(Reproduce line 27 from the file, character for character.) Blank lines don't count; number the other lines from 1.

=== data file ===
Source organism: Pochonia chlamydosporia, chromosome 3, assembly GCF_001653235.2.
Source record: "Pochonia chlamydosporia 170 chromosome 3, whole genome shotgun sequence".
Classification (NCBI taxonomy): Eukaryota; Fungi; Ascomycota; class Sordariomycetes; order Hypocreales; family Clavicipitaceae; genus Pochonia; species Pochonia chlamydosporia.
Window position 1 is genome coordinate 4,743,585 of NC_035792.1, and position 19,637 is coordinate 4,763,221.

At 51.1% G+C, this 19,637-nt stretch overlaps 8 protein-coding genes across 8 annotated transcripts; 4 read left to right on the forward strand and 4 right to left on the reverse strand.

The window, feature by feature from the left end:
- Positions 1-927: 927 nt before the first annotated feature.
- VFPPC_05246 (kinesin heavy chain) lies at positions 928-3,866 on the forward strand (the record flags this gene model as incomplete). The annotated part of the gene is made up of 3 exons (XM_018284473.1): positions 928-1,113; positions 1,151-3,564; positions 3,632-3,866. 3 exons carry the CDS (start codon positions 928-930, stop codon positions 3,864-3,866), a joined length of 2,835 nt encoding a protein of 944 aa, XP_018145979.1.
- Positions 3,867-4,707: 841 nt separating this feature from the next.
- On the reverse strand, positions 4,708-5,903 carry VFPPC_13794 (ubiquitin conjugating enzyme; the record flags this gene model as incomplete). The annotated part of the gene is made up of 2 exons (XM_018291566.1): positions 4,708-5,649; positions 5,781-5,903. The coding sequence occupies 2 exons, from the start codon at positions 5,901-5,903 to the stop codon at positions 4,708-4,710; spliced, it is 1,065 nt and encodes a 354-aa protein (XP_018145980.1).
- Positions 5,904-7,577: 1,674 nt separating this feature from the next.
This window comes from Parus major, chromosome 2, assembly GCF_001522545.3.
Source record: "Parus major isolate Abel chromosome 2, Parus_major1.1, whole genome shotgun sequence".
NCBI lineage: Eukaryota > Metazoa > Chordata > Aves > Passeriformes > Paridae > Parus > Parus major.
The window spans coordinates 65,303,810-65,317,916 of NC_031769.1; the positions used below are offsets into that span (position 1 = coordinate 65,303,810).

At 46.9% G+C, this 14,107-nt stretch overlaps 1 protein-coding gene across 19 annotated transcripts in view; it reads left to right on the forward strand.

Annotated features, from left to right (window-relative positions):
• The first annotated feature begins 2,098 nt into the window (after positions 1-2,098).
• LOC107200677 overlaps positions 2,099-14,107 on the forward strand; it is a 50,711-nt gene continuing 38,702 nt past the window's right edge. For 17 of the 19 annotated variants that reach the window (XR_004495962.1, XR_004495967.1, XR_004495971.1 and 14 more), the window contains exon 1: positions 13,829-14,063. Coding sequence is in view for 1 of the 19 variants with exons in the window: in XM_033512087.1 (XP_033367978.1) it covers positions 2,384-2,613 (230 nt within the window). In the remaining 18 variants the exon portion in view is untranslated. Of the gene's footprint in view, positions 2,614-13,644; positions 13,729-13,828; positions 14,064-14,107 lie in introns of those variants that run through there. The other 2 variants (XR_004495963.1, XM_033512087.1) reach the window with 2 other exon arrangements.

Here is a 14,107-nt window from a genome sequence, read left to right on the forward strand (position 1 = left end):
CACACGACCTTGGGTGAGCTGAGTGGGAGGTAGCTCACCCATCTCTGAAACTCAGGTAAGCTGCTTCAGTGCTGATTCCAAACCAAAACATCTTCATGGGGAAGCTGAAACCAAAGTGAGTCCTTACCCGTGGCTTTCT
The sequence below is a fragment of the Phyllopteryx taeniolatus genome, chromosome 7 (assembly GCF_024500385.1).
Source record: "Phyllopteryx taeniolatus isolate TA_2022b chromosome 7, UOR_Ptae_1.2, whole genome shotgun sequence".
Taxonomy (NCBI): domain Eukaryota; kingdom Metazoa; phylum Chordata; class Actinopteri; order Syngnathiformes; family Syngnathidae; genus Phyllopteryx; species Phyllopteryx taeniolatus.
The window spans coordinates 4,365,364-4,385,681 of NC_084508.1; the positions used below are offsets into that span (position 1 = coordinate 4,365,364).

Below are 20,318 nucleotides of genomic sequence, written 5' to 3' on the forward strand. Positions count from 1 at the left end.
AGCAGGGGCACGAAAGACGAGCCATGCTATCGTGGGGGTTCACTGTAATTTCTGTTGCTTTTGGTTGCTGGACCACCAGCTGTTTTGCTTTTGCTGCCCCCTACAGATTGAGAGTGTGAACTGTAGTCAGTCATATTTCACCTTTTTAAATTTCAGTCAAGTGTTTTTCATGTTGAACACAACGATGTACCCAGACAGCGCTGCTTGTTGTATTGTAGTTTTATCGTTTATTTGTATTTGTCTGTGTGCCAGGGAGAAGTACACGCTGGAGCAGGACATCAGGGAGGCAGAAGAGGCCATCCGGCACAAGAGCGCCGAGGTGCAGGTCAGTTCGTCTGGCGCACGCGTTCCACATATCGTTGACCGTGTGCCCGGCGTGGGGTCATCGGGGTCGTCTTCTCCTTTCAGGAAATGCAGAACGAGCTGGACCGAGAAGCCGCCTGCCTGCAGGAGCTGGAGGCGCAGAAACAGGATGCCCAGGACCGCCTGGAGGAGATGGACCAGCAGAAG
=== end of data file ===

AGCAGGGGCACGAAAGACGAGCCATGCTATCGTGGGGGTTCACTGTAATTTCTGTTGCTTTTGGTTGCTGGACCACCAGCTGTTTTGCTTTTGCTGCCCCCTACAGATTGAGAGTGTGAACTGTAGTCAGTCATATTTCACCTTTTTAAATTTCAGTCAAGTGTTTTTCATGTTGAACACAACGATGTACCCAGACAGCGCTGCTTGTTGTATTGTAGTTTTATCGTTTATTTGTATTTGTCTGTGTGCCAGGGAGAAGTACACGCTGGAGCAGGACATCAGGGAGGCAGAAGAGGCCATCCGGCACAAGAGCGCCGAGGTGCAGGTCAGTTCGTCTGGCGCACGCGTTCCACATATCGTTGACCGTGTGCCCGGCGTGGGGTCATCGGGGTCGTCTTCTCCTTTCAGGAAATGCAGAACGAGCTGGACCGAGAAGCCGCCTGCCTGCAGGAGCTGGAGGCGCAGAAACAGGATGCCCAGGACCGCCTGGAGGAGATGGACCAGCAGAAG